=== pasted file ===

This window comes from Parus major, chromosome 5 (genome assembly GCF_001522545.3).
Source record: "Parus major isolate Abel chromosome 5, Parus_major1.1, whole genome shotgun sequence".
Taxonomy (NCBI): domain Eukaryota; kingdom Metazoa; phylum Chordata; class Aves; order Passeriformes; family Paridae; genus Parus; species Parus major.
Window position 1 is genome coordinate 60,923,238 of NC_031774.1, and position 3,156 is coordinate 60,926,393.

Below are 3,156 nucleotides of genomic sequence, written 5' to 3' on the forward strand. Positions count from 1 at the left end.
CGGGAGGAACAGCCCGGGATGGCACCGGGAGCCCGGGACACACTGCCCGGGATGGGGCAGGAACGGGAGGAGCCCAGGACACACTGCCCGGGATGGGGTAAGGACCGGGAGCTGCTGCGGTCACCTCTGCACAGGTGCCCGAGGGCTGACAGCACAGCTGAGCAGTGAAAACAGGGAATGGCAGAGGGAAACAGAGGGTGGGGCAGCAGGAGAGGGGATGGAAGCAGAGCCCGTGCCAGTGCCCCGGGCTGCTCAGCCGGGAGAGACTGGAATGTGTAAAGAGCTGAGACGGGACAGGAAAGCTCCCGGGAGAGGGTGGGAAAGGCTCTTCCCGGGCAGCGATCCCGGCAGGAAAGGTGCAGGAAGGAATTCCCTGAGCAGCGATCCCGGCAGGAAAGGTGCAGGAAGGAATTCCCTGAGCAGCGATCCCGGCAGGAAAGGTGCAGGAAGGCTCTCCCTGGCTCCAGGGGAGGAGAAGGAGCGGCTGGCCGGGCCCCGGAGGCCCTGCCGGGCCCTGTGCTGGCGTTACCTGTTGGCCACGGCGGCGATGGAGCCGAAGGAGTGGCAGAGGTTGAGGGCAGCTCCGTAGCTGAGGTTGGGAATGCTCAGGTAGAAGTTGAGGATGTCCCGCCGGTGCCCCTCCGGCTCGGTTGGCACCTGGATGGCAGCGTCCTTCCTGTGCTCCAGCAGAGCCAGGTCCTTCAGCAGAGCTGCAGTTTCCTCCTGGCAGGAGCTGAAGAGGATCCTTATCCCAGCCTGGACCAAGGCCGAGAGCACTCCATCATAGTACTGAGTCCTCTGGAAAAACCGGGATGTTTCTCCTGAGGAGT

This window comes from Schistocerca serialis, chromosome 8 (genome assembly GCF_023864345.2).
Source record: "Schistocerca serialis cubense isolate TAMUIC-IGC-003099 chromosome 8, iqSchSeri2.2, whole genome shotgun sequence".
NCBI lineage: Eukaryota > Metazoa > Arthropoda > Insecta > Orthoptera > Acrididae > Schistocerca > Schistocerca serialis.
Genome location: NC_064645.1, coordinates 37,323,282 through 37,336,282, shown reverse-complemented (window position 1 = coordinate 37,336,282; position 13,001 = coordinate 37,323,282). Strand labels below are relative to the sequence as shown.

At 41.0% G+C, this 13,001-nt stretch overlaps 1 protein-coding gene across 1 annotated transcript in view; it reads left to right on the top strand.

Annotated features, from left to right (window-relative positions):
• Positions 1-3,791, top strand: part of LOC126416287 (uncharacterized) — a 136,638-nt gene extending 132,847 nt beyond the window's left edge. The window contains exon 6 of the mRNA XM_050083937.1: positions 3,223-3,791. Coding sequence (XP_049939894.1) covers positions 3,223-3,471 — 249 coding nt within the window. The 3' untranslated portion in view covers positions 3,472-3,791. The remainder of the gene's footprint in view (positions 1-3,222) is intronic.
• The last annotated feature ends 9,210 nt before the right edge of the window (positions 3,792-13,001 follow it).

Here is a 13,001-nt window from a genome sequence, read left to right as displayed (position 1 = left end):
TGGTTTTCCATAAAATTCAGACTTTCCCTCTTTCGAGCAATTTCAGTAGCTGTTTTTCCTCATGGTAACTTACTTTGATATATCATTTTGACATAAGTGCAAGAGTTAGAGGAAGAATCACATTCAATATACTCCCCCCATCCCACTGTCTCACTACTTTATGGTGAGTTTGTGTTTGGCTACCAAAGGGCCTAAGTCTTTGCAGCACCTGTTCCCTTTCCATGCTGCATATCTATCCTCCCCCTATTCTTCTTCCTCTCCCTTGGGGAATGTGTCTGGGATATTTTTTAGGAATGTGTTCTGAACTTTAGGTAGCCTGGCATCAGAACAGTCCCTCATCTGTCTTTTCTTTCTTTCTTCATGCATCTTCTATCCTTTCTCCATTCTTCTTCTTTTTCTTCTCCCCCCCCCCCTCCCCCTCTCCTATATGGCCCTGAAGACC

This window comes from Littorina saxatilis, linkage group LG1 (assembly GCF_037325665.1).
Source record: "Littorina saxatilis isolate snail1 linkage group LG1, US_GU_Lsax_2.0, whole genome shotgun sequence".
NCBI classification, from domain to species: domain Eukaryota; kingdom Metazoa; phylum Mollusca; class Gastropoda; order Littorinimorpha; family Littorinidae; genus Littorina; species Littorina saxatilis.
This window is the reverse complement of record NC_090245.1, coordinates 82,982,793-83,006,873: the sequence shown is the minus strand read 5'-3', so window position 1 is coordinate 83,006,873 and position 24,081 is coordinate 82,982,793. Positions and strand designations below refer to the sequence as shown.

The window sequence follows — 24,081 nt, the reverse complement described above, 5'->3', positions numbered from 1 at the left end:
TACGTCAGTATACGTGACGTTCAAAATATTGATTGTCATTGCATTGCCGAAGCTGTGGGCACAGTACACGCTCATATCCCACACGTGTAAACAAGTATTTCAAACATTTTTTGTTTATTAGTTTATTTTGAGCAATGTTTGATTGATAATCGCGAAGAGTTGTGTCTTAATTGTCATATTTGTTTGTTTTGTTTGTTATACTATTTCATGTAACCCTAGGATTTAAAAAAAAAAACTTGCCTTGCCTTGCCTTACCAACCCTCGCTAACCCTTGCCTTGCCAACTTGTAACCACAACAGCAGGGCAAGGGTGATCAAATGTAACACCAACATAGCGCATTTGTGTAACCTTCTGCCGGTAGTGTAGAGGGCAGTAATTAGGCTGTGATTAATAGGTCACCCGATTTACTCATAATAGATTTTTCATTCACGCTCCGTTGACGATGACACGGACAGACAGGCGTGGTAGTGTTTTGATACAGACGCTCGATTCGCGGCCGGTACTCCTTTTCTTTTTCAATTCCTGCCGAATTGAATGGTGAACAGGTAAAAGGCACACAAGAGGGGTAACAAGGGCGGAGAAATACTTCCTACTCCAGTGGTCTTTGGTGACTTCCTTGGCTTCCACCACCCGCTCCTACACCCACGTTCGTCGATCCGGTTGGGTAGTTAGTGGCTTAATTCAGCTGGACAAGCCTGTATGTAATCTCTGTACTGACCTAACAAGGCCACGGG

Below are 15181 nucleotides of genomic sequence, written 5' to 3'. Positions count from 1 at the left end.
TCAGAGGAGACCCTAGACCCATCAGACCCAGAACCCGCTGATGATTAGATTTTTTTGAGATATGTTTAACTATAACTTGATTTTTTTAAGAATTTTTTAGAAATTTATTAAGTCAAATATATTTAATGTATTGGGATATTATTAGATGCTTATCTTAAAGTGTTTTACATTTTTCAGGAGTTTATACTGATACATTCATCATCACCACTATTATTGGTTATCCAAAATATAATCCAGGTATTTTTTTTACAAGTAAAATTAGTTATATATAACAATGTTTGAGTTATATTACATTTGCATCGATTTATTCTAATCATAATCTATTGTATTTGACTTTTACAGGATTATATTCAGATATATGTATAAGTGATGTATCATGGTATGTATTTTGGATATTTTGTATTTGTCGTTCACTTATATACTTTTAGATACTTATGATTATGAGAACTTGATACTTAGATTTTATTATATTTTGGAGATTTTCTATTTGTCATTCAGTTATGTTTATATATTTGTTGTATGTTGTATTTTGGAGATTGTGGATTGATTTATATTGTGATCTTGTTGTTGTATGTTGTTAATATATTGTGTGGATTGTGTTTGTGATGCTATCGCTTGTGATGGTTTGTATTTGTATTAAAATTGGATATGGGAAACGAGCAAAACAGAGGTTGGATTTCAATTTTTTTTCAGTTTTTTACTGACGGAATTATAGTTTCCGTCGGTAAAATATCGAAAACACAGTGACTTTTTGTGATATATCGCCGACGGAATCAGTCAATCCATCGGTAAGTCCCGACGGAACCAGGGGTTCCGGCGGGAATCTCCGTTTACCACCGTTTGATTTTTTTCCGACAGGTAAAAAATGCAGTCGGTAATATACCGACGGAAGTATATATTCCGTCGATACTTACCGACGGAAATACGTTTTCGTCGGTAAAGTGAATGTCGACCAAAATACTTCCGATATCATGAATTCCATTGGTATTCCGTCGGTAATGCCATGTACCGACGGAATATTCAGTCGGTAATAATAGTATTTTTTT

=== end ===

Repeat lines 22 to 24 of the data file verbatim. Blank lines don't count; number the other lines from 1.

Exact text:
TACGTCAGTATACGTGACGTTCAAAATATTGATTGTCATTGCATTGCCGAAGCTGTGGGCACAGTACACGCTCATATCCCACACGTGTAAACAAGTATTTCAAACATTTTTTGTTTATTAGTTTATTTTGAGCAATGTTTGATTGATAATCGCGAAGAGTTGTGTCTTAATTGTCATATTTGTTTGTTTTGTTTGTTATACTATTTCATGTAACCCTAGGATTTAAAAAAAAAAACTTGCCTTGCCTTGCCTTACCAACCCTCGCTAACCCTTGCCTTGCCAACTTGTAACCACAACAGCAGGGCAAGGGTGATCAAATGTAACACCAACATAGCGCATTTGTGTAACCTTCTGCCGGTAGTGTAGAGGGCAGTAATTAGGCTGTGATTAATAGGTCACCCGATTTACTCATAATAGATTTTTCATTCACGCTCCGTTGACGATGACACGGACAGACAGGCGTGGTAGTGTTTTGATACAGACGCTCGATTCGCGGCCGGTACTCCTTTTCTTTTTCAATTCCTGCCGAATTGAATGGTGAACAGGTAAAAGGCACACAAGAGGGGTAACAAGGGCGGAGAAATACTTCCTACTCCAGTGGTCTTTGGTGACTTCCTTGGCTTCCACCACCCGCTCCTACACCCACGTTCGTCGATCCGGTTGGGTAGTTAGTGGCTTAATTCAGCTGGACAAGCCTGTATGTAATCTCTGTACTGACCTAACAAGGCCACGGG

Below are 15181 nucleotides of genomic sequence, written 5' to 3'. Positions count from 1 at the left end.
TCAGAGGAGACCCTAGACCCATCAGACCCAGAACCCGCTGATGATTAGATTTTTTTGAGATATGTTTAACTATAACTTGATTTTTTTAAGAATTTTTTAGAAATTTATTAAGTCAAATATATTTAATGTATTGGGATATTATTAGATGCTTATCTTAAAGTGTTTTACATTTTTCAGGAGTTTATACTGATACATTCATCATCACCACTATTATTGGTTATCCAAAATATAATCCAGGTATTTTTTTTACAAGTAAAATTAGTTATATATAACAATGTTTGAGTTATATTACATTTGCATCGATTTATTCTAATCATAATCTATTGTATTTGACTTTTACAGGATTATATTCAGATATATGTATAAGTGATGTATCATGGTATGTATTTTGGATATTTTGTATTTGTCGTTCACTTATATACTTTTAGATACTTATGATTATGAGAACTTGATACTTAGATTTTATTATATTTTGGAGATTTTCTATTTGTCATTCAGTTATGTTTATATATTTGTTGTATGTTGTATTTTGGAGATTGTGGATTGATTTATATTGTGATCTTGTTGTTGTATGTTGTTAATATATTGTGTGGATTGTGTTTGTGATGCTATCGCTTGTGATGGTTTGTATTTGTATTAAAATTGGATATGGGAAACGAGCAAAACAGAGGTTGGATTTCAATTTTTTTTCAGTTTTTTACTGACGGAATTATAGTTTCCGTCGGTAAAATATCGAAAACACAGTGACTTTTTGTGATATATCGCCGACGGAATCAGTCAATCCATCGGTAAGTCCCGACGGAACCAGGGGTTCCGGCGGGAATCTCCGTTTACCACCGTTTGATTTTTTTCCGACAGGTAAAAAATGCAGTCGGTAATATACCGACGGAAGTATATATTCCGTCGATACTTACCGACGGAAATACGTTTTCGTCGGTAAAGTGAATGTCGACCAAAATACTTCCGATATCATGAATTCCATTGGTATTCCGTCGGTAATGCCATGTACCGACGGAATATTCAGTCGGTAATAATAGTATTTTTTT